Word count: 380 words
Reading time: About 1.5 minutes
A great way to improve your writing is to emulate the work of others. That’s why, every week, I present a sentence that I’d happily imitate. I write today about one produced by Matthew B Crawford.
One of my readers (so sorry — I can’t remember who!) recommended to me the book Shop Class as Soulcraft by Matthew B Crawford. Because Crawford is a philosopher, the book is not a quick read. But, I think, because he’s also a motorcycle mechanic, he makes his writing more accessible than most philosophers would be capable of doing.
Subtitled “An Inquiry into the Value of Work,” the book examines the value of working with our hands, versus that of working with our minds. Crawford is perhaps uniquely qualified to consider this conundrum.
I could relate because while I’m completely useless with my hands when it comes to mechanical, electrical or plumbing repairs, at least I’m a reasonably skilled cook — another skill that seems to be disappearing from both schools and popular culture, despite the plethora of cooking shows on television. (I’ve never used a cake mix and never intend to!)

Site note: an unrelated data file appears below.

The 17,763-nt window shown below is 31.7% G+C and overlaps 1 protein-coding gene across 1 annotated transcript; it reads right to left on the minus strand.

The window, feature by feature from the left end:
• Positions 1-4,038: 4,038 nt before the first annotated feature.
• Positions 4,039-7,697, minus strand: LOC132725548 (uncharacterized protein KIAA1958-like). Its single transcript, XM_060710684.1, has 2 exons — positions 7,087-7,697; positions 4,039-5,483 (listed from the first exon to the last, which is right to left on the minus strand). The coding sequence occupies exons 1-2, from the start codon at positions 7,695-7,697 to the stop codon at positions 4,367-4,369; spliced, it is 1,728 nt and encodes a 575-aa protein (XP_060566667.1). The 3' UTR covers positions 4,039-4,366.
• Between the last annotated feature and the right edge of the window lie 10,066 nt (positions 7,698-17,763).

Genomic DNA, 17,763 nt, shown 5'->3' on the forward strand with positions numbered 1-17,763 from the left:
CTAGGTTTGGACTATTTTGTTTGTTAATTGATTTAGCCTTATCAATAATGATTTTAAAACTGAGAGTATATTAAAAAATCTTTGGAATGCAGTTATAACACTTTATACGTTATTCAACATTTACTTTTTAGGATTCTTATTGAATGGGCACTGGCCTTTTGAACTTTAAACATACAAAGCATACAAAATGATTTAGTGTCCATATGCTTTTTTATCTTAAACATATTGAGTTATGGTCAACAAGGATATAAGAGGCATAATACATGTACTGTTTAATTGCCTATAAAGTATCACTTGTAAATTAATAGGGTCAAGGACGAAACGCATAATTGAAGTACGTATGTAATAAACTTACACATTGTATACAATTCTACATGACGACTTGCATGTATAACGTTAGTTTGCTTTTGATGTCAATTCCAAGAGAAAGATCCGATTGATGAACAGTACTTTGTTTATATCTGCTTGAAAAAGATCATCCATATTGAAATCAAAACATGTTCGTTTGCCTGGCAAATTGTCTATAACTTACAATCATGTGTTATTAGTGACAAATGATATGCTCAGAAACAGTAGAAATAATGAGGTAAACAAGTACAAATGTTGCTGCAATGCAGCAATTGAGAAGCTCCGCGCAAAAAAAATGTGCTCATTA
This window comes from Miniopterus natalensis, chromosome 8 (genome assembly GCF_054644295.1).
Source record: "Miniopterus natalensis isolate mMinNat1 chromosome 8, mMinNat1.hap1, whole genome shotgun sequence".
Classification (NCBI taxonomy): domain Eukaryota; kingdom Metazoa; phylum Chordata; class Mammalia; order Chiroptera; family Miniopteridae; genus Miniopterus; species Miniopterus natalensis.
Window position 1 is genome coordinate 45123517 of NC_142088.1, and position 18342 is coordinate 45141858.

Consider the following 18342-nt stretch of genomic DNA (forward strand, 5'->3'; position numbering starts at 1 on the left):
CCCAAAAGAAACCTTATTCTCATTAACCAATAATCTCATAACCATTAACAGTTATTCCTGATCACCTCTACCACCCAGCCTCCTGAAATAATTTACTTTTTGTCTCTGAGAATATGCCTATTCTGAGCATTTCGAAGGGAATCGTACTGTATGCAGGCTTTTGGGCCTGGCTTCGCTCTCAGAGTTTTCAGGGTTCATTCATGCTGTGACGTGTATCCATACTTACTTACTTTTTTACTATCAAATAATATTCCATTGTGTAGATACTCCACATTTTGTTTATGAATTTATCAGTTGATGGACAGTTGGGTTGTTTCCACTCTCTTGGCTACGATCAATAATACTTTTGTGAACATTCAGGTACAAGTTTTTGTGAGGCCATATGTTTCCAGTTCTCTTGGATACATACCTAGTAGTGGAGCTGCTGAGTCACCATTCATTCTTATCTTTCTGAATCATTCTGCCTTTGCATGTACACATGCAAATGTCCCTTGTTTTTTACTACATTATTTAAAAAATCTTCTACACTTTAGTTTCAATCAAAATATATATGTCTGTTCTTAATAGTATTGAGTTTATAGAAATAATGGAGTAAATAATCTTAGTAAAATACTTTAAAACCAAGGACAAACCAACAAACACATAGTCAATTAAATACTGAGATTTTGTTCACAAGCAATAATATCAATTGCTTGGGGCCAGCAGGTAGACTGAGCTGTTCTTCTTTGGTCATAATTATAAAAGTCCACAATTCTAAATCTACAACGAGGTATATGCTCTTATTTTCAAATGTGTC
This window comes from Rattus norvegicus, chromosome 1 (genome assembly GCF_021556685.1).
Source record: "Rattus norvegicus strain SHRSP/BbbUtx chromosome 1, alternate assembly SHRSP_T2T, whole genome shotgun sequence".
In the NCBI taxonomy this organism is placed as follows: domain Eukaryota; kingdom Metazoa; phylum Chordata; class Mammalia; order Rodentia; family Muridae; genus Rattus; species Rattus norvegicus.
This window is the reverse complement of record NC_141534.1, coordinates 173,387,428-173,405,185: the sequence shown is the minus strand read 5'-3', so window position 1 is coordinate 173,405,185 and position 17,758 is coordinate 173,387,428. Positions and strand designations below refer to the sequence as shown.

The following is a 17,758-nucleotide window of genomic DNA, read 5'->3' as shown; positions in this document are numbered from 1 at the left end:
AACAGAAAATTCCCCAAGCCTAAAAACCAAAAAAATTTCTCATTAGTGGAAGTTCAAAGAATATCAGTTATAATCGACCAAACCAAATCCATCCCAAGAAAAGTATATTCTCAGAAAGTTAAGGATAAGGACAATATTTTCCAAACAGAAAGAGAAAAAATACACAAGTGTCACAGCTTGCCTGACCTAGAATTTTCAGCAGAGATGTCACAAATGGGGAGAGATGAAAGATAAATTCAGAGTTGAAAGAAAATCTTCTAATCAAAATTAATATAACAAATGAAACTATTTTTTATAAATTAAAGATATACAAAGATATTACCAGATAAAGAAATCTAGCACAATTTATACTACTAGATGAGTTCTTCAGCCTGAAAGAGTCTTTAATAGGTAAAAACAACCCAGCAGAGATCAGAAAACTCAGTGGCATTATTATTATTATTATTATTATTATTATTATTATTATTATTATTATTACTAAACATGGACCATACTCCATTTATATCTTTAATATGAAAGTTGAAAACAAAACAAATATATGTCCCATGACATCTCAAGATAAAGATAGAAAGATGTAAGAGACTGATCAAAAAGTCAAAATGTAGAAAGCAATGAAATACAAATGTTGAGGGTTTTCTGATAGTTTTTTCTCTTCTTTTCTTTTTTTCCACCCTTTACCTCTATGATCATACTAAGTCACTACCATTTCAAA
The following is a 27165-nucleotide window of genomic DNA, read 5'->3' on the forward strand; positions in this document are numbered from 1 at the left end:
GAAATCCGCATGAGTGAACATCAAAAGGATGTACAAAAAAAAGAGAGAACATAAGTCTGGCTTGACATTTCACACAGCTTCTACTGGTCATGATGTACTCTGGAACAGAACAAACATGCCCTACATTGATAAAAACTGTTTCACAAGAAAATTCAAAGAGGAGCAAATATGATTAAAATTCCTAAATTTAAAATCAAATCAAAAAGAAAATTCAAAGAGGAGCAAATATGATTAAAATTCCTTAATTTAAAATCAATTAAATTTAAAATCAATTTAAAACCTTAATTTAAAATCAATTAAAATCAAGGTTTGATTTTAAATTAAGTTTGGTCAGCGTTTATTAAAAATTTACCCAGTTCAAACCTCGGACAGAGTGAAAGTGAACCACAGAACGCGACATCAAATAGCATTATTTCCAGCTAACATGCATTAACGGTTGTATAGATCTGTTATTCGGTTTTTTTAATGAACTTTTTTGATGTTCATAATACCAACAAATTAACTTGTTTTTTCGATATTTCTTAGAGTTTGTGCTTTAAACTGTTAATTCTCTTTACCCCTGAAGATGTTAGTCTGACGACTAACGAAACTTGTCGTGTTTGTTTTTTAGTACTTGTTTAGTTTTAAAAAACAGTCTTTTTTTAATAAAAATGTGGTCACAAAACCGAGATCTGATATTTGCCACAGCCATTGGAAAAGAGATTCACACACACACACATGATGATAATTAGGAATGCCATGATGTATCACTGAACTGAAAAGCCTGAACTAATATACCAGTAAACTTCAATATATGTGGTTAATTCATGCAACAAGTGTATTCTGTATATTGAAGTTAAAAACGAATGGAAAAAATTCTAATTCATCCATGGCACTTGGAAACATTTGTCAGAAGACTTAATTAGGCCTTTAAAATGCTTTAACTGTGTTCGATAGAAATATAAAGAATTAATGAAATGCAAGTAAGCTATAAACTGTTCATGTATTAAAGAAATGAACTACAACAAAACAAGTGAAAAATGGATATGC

Interestingly for me, a person who has three kids in college, Crawford explores whether post-secondary education is really a sensible aim for the majority of young people. Movingly, he also meditates on how working with your hands can make you a more interesting, more satisfied, better-rounded person.
It’s an engaging, interesting book and here is my favourite sentence from it:
Compared to any real craftsman, my own skills are execrable, so I have no basis for talking about the higher spirituality that is alleged to arise from a perfectly fit mortise or whatever.
I like his use of the word execrable with its hard, guttural syllables that almost make it sound like a curse. But, equally, I appreciate the elegance and beauty of the French word mortise (meaning a woodworking joint.) Finally, I enjoy the way he ends the sentence with “whatever” — a dismissive term that provides a sharp juxtaposition between the precision of a perfectly fit mortise and the (deliberately) slipshod way in which he ends the sentence.